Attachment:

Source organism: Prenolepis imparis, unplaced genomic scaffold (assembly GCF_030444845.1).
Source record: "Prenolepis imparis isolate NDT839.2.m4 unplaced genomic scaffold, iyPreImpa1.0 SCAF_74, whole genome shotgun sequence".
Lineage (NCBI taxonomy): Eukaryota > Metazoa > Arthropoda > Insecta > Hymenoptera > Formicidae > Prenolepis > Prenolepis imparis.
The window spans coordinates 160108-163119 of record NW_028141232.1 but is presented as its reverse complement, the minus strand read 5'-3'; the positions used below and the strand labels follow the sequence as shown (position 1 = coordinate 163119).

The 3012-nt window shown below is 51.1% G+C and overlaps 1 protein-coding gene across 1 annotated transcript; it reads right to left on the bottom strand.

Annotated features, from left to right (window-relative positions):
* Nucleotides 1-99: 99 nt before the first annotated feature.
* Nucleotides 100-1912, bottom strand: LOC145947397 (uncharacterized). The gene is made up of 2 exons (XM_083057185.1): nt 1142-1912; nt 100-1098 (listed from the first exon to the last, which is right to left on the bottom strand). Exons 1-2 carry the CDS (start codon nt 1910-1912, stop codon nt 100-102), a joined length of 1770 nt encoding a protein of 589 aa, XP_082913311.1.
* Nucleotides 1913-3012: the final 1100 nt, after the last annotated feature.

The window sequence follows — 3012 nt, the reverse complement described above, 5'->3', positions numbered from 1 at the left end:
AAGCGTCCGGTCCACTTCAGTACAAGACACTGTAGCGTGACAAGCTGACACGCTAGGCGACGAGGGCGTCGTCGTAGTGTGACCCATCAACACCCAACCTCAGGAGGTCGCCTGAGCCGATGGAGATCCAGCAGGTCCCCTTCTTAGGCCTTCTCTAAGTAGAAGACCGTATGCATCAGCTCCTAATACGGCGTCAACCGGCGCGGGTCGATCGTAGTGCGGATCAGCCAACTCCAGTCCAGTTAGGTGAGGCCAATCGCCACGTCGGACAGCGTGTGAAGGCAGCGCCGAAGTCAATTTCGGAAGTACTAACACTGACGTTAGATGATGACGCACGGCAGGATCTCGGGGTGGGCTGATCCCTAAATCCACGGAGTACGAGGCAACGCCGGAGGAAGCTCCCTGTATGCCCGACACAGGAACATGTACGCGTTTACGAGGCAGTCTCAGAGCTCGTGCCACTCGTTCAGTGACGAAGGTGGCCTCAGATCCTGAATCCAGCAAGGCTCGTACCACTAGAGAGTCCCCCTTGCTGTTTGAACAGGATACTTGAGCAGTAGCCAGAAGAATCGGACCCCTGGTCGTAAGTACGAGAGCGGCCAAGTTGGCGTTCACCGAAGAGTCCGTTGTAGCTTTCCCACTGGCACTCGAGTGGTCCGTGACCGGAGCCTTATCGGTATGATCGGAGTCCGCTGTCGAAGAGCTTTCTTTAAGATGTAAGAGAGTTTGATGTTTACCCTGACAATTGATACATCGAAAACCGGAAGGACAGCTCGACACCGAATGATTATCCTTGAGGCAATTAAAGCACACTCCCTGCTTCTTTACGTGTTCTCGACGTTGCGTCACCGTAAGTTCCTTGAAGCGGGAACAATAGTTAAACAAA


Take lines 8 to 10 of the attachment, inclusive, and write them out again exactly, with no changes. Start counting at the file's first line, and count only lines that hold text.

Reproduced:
* Nucleotides 100-1912, bottom strand: LOC145947397 (uncharacterized). The gene is made up of 2 exons (XM_083057185.1): nt 1142-1912; nt 100-1098 (listed from the first exon to the last, which is right to left on the bottom strand). Exons 1-2 carry the CDS (start codon nt 1910-1912, stop codon nt 100-102), a joined length of 1770 nt encoding a protein of 589 aa, XP_082913311.1.
* Nucleotides 1913-3012: the final 1100 nt, after the last annotated feature.

The window sequence follows — 3012 nt, the reverse complement described above, 5'->3', positions numbered from 1 at the left end: